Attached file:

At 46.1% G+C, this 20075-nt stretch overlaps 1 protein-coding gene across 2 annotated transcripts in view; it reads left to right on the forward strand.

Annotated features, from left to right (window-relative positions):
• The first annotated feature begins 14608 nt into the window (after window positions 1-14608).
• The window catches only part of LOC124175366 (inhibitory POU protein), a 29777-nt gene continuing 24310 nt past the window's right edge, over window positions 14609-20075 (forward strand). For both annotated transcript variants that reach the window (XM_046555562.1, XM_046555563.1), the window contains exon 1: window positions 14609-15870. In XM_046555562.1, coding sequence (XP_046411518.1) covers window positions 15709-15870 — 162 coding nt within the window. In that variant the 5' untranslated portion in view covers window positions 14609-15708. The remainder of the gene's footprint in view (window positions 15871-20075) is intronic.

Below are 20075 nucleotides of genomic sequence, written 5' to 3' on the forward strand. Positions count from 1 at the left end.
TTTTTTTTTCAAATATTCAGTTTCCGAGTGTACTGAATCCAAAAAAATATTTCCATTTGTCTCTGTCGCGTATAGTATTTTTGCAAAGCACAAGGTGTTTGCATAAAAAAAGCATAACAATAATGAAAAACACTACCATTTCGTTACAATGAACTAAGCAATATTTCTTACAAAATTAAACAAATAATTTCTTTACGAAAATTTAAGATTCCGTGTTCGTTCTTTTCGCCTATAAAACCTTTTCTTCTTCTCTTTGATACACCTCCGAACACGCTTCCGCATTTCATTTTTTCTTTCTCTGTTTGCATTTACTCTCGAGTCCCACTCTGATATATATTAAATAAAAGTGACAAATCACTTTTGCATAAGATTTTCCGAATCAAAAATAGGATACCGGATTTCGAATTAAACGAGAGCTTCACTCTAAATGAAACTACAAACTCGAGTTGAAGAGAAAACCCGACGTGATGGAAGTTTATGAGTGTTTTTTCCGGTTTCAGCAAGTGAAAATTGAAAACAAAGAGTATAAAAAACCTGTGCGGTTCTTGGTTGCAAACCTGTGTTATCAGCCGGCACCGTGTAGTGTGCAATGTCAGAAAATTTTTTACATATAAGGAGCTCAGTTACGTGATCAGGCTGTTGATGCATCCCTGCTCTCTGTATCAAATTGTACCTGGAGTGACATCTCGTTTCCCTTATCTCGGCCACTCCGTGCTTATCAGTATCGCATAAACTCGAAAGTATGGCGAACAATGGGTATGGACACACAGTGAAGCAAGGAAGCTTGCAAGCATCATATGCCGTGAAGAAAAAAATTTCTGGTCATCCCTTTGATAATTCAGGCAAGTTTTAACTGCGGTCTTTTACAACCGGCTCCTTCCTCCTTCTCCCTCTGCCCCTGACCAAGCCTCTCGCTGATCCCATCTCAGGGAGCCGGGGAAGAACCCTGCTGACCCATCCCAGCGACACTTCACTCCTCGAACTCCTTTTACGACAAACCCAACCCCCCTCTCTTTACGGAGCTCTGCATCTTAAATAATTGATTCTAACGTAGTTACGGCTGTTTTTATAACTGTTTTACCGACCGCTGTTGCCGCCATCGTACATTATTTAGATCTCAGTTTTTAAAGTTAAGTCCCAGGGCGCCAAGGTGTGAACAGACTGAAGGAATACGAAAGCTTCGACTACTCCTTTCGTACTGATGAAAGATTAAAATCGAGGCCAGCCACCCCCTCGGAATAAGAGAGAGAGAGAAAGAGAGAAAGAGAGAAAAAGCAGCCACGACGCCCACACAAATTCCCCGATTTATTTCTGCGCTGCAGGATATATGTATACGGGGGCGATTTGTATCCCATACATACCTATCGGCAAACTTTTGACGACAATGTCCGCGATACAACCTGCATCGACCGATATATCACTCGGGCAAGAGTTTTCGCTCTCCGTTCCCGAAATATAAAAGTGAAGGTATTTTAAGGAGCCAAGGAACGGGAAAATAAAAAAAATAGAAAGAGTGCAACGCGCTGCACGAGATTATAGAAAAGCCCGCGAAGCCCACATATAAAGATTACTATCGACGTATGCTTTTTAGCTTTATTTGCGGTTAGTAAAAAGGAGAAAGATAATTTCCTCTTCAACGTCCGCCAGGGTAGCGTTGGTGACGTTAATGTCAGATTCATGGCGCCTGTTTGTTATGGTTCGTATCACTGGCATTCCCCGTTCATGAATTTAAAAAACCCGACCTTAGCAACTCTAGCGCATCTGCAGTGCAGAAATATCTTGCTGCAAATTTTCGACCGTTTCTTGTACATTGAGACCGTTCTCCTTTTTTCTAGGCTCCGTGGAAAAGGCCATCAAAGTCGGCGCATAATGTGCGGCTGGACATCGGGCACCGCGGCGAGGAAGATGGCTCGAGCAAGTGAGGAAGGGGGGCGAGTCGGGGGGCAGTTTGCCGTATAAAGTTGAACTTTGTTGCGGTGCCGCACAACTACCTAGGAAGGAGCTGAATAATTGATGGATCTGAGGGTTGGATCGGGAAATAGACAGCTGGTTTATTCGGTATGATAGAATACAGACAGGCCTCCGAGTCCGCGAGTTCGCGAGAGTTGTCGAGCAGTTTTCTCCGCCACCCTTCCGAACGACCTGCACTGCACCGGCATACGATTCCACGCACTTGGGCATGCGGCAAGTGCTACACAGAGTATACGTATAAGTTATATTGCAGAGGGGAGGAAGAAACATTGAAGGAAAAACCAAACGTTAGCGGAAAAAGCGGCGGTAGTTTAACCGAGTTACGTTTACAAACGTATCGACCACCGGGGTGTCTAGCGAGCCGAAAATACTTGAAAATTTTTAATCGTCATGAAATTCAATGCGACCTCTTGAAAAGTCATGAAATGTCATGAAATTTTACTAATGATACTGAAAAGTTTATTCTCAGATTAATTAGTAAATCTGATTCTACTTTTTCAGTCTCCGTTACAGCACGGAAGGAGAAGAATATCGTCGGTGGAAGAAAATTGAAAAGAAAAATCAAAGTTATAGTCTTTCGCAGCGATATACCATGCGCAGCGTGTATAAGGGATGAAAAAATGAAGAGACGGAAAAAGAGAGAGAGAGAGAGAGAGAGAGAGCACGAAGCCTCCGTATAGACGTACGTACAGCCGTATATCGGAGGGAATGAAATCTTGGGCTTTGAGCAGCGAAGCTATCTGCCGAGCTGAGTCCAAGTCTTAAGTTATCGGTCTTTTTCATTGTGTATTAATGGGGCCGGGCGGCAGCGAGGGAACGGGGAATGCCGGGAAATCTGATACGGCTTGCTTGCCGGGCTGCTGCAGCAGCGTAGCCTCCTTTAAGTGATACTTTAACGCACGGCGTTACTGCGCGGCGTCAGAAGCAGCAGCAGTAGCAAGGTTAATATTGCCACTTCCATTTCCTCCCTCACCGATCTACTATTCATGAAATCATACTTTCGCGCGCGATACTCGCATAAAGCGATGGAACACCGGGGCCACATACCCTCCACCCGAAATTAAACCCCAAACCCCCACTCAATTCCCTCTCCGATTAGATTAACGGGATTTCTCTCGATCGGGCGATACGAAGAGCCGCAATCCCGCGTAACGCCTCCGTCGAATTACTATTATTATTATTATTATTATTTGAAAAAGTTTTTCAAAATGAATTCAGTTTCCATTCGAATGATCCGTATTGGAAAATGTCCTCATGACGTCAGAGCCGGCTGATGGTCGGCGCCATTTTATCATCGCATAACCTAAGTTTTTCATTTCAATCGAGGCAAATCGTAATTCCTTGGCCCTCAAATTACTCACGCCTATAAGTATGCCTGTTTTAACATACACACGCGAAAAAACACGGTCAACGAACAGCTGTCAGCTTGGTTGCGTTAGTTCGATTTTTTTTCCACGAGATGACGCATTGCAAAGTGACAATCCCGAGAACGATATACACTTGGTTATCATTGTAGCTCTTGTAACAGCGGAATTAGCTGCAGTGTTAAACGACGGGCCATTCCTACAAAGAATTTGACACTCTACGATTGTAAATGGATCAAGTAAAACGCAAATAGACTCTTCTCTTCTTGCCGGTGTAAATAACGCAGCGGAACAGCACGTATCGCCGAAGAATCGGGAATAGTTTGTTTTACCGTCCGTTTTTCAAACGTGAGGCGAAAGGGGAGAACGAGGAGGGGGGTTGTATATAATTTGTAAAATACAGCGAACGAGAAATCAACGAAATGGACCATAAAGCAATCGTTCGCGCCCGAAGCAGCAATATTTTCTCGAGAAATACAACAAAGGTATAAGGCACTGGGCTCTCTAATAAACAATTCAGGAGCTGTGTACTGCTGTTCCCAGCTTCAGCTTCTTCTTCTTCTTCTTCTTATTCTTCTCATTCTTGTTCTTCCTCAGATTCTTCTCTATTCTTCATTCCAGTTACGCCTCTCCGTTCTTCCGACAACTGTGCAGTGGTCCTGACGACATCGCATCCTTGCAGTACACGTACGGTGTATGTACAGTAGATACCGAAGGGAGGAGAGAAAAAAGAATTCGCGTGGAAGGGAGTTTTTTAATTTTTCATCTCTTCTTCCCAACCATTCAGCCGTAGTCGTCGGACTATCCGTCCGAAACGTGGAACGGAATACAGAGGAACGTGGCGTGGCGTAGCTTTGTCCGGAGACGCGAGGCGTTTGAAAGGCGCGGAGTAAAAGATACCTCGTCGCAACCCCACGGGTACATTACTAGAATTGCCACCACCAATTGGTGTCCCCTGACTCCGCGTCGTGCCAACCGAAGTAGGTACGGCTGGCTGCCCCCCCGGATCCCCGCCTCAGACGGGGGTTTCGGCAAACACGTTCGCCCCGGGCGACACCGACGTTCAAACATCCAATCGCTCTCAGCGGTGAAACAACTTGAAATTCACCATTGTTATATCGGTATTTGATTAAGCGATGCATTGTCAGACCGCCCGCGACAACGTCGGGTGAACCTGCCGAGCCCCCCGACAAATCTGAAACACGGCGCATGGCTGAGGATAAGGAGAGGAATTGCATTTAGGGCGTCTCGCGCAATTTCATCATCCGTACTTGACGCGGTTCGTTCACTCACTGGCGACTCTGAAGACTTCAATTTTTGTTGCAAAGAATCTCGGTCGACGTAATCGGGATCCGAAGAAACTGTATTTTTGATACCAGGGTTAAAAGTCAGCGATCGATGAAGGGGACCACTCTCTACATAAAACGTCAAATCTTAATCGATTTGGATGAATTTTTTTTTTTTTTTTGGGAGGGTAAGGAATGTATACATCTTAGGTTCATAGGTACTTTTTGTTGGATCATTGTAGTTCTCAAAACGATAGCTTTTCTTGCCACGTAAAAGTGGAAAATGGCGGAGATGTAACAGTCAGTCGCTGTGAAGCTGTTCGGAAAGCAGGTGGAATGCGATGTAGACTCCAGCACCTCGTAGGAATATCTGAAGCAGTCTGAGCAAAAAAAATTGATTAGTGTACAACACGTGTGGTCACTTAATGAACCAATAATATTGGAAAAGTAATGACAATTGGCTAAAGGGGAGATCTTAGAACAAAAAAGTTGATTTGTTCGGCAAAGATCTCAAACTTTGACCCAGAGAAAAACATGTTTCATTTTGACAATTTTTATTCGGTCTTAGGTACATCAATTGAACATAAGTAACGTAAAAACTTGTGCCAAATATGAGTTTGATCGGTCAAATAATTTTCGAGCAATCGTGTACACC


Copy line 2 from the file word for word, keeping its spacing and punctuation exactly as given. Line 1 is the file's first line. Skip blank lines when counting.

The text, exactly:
Annotated features, from left to right (window-relative positions):